The next single was the lead track on the CD, “Devil’s Haircut.” When I’d heard “Where It’s At,” I thought it sounded like “Loser – Part 2,” but I liked it. “Devil’s Haircut” made me think there was probably more to the album that I’d really like.
For one thing, there’s a melody that’s sung by Beck! The lyrics are as bizarre as ever but there’s a catchy, if repetitive, tune to them. And the song is quite repetitive. I’m pretty sure the bass the same four notes for the entire song – but somehow all the noises and samples keep it from driving me insane. Plus the drums, like at 1:06, keep propelling it forward. There’s also a cool harmonica solo after the first chorus. The next single after “Devil’s Haircut” follows a similar script: catchy repetitive hook pumped up with found sounds, and strange lyrics. It seems to be about a woman this time. But somehow “The New Pollution” doesn’t really hold my attention.
Despite those similar tunes, Odelay is actually a stylistically diverse record. Take, for example, “Jack-Ass,” where he really goes into singer-songwriter mode. I think it works brilliantly.
But it’s hard to ever know what Beck’s singing about. Is “Hotwax” really about a karaoke weekend in a suicide shack? I doubt it, but it sounds really cool, nonetheless. With it’s old-timey guitar, distorted harmonica, and gross-fart-synth noise, it’s a funky soundscape that repeats the “Loser” vibe with style. (Plus it introduces the “enchanting wizard of rhythm.” (3:17.)) Then again, the slow groove “Readymade” actually seems to have a point, about moving on and freedom. He uses cool self-harmony and what sounds like an actual band, as opposed to a bunch of samples. It’s a mellow singer-songwriter turn, but keeps enough trashiness to be unmistakably Beck.
He turns even more singer-songwriter on the subdued “Ramshackle.”
His voice is flimsy but expressive on this little ode to couples and togetherness. Lyrically, it’s a sort of abstract modernist update of The Beatles‘ “Two of Us.” The song shows off just how wide Beck’s range of influences is. It’s a song you wouldn’t expect to sit next to “High 5 (Rock the Catskills),” a straight-up, heavily-sampled hip-hop track. (Which totally rocks, by the way, in a Beastie Boys style.) Then there’s a track like “Minus,” which is kind of heavy rock? It definitely demonstrates Beck’s versatility, but also shows that not everything necessarily works well.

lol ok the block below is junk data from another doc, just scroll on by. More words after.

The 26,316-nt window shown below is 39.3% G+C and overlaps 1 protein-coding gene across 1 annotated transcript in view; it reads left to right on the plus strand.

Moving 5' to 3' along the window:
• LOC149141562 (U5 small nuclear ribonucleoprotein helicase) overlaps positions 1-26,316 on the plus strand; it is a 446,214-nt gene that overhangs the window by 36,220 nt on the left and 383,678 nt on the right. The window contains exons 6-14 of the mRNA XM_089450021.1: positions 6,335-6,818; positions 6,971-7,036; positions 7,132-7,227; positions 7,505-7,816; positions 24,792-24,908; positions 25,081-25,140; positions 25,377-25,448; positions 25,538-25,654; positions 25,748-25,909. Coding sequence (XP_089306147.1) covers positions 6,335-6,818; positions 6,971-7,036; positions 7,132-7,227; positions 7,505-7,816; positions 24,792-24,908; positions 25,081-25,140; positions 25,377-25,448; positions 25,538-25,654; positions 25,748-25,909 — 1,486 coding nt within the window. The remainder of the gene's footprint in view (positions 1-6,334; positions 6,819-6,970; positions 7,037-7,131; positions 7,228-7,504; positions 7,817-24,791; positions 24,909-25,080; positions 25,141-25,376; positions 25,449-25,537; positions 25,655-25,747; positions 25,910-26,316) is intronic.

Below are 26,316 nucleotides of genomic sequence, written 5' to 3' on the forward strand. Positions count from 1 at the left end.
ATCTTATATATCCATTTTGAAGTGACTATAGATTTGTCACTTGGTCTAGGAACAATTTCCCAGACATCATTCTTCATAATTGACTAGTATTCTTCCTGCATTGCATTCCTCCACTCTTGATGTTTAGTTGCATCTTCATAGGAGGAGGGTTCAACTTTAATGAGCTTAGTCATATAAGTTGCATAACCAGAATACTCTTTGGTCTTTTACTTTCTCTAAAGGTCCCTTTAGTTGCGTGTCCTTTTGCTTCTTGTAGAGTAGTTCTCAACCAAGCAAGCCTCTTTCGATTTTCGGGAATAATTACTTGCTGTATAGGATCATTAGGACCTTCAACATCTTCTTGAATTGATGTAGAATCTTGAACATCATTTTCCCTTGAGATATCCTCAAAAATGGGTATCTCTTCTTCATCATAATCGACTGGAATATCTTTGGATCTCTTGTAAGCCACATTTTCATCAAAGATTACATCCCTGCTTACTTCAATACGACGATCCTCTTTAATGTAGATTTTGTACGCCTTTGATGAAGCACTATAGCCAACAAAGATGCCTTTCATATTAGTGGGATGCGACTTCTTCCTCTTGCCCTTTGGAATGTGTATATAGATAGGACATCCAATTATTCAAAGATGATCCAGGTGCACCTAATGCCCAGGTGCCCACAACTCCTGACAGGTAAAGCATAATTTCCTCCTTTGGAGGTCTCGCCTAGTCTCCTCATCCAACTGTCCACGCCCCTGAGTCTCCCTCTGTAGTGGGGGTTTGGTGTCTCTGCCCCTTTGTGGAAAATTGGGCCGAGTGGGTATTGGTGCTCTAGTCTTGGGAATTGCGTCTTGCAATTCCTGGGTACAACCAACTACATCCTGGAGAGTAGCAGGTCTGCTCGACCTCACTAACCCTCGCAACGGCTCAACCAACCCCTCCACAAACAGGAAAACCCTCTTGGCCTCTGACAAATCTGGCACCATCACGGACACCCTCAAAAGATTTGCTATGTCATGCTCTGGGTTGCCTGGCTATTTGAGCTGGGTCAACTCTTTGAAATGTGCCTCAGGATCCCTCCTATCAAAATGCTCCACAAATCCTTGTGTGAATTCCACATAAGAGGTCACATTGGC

Another genre featured on Odelay is, believe it or not, honky-tonk. Well, Beck-style honky-tonk.
“Lord Only Knows” would sound at home on a 1960s Waylon Jennings record. Except for the freakout opening, studio noise and weird guitar solo (1:31). Also, the lyrics are a bit too indirect – but it’s a great song! Variety is what makes an album re-listenable to me, and Odelay has it throughout. “Derelict” would NOT fit on a Waylon album. It’s creepy slow funk slop, and it just works. It’s hypnotic, Moroccan, and has the standard Beck word-salad lyrics.
“Novacane” also rides a funky beat, with a shaggy rap on top. It’s another spin in the “Loser”-mobile, not particularly distinctive. I would pick “Sissyneck” as the most perfect distillation of what Odelay has to offer. It’s got cool samples, a bit of a country flair, a nifty riff, and a great melody. The drumbeat is fun, and the harmony vocals stand out. The lyrics are once again opaque, but Beck delivers them with style. It’s one of my favorites on the record.
Odelay is a kitchen-sink record. It’s got everything. It accepts the world around it, immerses itself in diverse sounds and thoughts, and doesn’t stand on bullshit like tradition and institutional conventions. It’s what the 90s were like. It’s what America is like. Sure, in this era there are scared, whiney-baby trolls trying to fuck it up. But even myth-worshiping judges and hateful bigoted governors can’t stop what we started. Go listen to Odelay and you’ll understand.
“Lord Only Knows“
“The New Pollution“
“Where It’s At“
“High Five (Rock the Catskills)“